Wednesday, January 16, 2019

124 Prophecies Fulfilled

Book of Mormon Central published KnoWhy #498 today and it is phenomenal. Entitled "How Does Prophecy Shape the Book of Mormon's Content and Structure?" this outstanding essay written by Ryan Dahle of Salmon, ID details 124 prophecies in the text whose fulfillment is explicitly recorded elsewhere in the Nephite record.


For instance, 1 Nephi 1:4 records a prophecy that Jerusalem will be destroyed and this prophecy gets repeated five additional times in the text. The first report of fulfillment came soon after the prophecy itself. Once his family was in the New World, Lehi announced that he had seen the destruction of Jerusalem in vision 2 Nephi 1:4 although some among the patriarch's posterity were inclined to disbelieve him 2 Nephi 4:13.

Nephi, through prophetic vision, also came to understand that Jerusalem had been destroyed and many of the Jews had been taken captive into Babylon 2 Nephi 25:10. He knew that not all of his family believed him 2 Nephi 32:7.

Undeniable proof that Jerusalem had been destroyed came when Mosiah I came down to Zarahemla from the city of Nephi and discovered the Mulekites ca. 200 BC Omni 1:15. Nephi II made this proof explicit when he called the people of Zarahemla to repentance from his garden tower Helaman 8:21.

As he compiled his book, Mormon made it abundantly clear that prophecies get fulfilled. We can trust inspired prophets. God keeps His promises. It is clear to most readers that the Book of Mormon places high value on prophetic content. When we discussed a potential KnoWhy on internal prophecies, I thought we might find 25 or 30 instances of prophecies fulfilled later in the text. Ryan found 124 examples and there are undoubtedly more. We have been reading it carefully for years and the Book of Mormon continues to surprise, excite, and impress us.

Sunday, January 13, 2019

The Challenge the Book of Mormon Makes to the World

In a talk given at BYU in 1955, Elder Hugh B. Brown (1883 - 1975, his middle name was also Brown), then an Assistant to the Quorum of the Twelve, laid the foundation for what would later be called
Elder, then Pres. Hugh B. Brown in His Later Years
"The Challenge the Book of Mormon Makes to the World." This is a list of 30 or more characteristics (multiple versions exist as people have tweaked and shared it over the years) a work must have to be like the Book of Mormon. The challenge is for you or anyone to write a comparable book:
  • You will be in your early 20's with limited formal education.
  • You can do no research of any kind.
  • You must dictate 269,000 words to a scribe in about 65 working days.
  • Your cannot go back and edit your first draft.
  • You must get hundreds of historical and cultural details right that science will confirm over time.
  • Your book will remain in print continuously and be translated into more than 100 languages.
  • Over 1 million people will donate years of their lives to publicize your book worldwide.
  • and 23 other stringent requirements... The full list is here.
This long list of 30+ features is impressive because the Book of Mormon is beautiful, miraculous, and true. Historical forgery is impossible. The Book of Mormon continues to resonate with many people on multiple levels. The primary institution resulting from the Book of Mormon odyssey, the Church of Jesus Christ of Latter-day Saints, is world-class in dozens of ways.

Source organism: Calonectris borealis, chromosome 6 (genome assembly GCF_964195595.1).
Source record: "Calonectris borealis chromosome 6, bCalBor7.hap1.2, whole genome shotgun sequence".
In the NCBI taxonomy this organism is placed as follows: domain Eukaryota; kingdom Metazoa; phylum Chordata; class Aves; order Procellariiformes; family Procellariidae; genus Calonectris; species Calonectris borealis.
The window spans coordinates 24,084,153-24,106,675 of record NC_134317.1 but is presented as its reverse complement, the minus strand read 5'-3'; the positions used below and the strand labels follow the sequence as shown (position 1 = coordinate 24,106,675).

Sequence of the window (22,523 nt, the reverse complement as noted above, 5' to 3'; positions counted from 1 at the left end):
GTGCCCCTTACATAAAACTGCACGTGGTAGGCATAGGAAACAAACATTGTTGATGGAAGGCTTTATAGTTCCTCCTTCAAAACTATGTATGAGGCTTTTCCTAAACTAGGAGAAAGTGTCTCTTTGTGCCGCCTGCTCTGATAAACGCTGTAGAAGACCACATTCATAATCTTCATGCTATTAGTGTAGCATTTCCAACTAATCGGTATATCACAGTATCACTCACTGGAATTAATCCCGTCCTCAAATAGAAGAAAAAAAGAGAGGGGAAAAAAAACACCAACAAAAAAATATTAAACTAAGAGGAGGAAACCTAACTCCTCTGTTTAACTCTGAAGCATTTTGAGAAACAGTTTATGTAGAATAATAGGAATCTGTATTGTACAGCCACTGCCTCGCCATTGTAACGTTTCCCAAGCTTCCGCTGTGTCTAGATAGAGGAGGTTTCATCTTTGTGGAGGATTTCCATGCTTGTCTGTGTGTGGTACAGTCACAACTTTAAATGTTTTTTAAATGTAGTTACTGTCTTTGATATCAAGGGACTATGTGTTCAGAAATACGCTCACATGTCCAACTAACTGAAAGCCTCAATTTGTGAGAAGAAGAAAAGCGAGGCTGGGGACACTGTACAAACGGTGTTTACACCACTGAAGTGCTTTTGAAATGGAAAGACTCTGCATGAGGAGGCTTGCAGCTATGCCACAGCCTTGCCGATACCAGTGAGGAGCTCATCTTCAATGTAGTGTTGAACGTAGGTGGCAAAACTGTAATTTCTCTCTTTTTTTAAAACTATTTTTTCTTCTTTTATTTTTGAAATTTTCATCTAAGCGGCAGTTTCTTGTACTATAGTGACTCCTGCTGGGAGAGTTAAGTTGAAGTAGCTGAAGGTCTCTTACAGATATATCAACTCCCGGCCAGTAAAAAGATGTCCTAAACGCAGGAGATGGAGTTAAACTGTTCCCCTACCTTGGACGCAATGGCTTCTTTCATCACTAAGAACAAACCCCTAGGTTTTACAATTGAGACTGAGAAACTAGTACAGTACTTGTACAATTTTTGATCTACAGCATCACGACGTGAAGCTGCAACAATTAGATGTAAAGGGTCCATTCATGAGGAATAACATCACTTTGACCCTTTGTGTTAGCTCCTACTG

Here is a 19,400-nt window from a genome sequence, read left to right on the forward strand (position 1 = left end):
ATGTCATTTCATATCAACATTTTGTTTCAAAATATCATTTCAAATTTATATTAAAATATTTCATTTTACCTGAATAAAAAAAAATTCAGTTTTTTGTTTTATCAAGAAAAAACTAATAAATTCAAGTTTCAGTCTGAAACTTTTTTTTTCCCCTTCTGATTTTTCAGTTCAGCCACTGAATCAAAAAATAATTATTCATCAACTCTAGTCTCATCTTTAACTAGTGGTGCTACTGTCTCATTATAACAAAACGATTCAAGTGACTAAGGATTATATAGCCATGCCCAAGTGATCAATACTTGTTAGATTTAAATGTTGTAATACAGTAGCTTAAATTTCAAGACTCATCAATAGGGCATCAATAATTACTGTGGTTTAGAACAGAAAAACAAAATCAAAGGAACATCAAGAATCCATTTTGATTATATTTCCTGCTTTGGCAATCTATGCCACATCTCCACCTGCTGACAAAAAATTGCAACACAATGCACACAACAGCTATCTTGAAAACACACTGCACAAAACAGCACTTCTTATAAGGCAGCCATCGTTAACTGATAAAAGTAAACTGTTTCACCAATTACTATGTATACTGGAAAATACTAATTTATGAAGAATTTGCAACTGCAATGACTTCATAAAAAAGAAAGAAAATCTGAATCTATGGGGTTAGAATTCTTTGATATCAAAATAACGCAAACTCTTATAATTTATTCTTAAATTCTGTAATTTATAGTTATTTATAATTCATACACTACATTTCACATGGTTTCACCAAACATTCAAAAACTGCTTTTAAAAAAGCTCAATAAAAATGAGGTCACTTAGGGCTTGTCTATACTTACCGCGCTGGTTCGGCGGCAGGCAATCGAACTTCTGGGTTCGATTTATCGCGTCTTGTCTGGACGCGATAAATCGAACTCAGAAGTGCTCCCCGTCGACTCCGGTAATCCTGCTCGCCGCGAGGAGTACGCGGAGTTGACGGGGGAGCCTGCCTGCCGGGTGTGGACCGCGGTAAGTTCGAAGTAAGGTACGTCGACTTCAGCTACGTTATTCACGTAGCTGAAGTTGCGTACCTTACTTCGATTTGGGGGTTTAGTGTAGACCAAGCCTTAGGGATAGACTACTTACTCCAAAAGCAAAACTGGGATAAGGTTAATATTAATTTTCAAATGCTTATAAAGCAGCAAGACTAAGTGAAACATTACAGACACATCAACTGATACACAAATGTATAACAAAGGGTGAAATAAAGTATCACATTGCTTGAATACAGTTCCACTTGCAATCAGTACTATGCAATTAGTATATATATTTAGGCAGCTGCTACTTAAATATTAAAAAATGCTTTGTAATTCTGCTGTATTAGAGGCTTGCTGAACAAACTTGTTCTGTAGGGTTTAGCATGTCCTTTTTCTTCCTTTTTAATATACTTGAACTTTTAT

Hugh Nibley (1910 - 2005) issued a version of this challenge to his BYU students year after year.
Hugh W. Nibley Who Taught at BYU from 1946 until 1994
"Write a history of ancient Tibet. Why Tibet? Because you likely know as much or more about ancient Tibet than Joseph Smith or anyone else in 1829 knew about ancient America." No one ever took Nibley up on his challenge. Of course no mere author could produce an equivalent book. The Book of Mormon is the most divine object most of us will ever hold in our mortal hands.

In 1966, Grace Guymon Jones first read a copy of "The Challenge" and decided she would do something with it someday. In 1990, her professor husband, Milt, was on Sabbatical in New Zealand. Her children were adults and she had time on her hands. She began collecting source materials and writing.
Grace Guymon Jones Received a BYU Emeritus Award in 2001
27 years later, when she was 88, she had a manuscript in circulation that was nearing publication quality. I worked with her for a few months, heavily editing and ghost-writing some sections. Her son, Milt Jr., did the same. By early 2018 she was sourcing images and working with a layout artist. In December, 2018, her website went live and her book was selling on Amazon. Grace was 90 years old.
Important New Book
This 340 page book has an introduction by Milt Jones, Jr. and 30 chapters, one for each of the 30 requirements on Grace's list. Her writing style is more folksy than scholarly, although her sources are well-documented with 926 end notes. Her text is enlivened with dozens of photos and illustrations from very good artists. In these pages you will find a faithful retelling of the Joseph Smith story, some of the best current Book of Mormon scholarship, an insightful look at many aspects of the contemporary Church, and above all lots of stories. Sister Jones has been collecting stories for decades from the Church News, Ensign, published books, and her own contacts in the places she and her husband have lived around the world. The result is a compilation of Book of Mormon human interest stories at their finest. I highly recommend this book.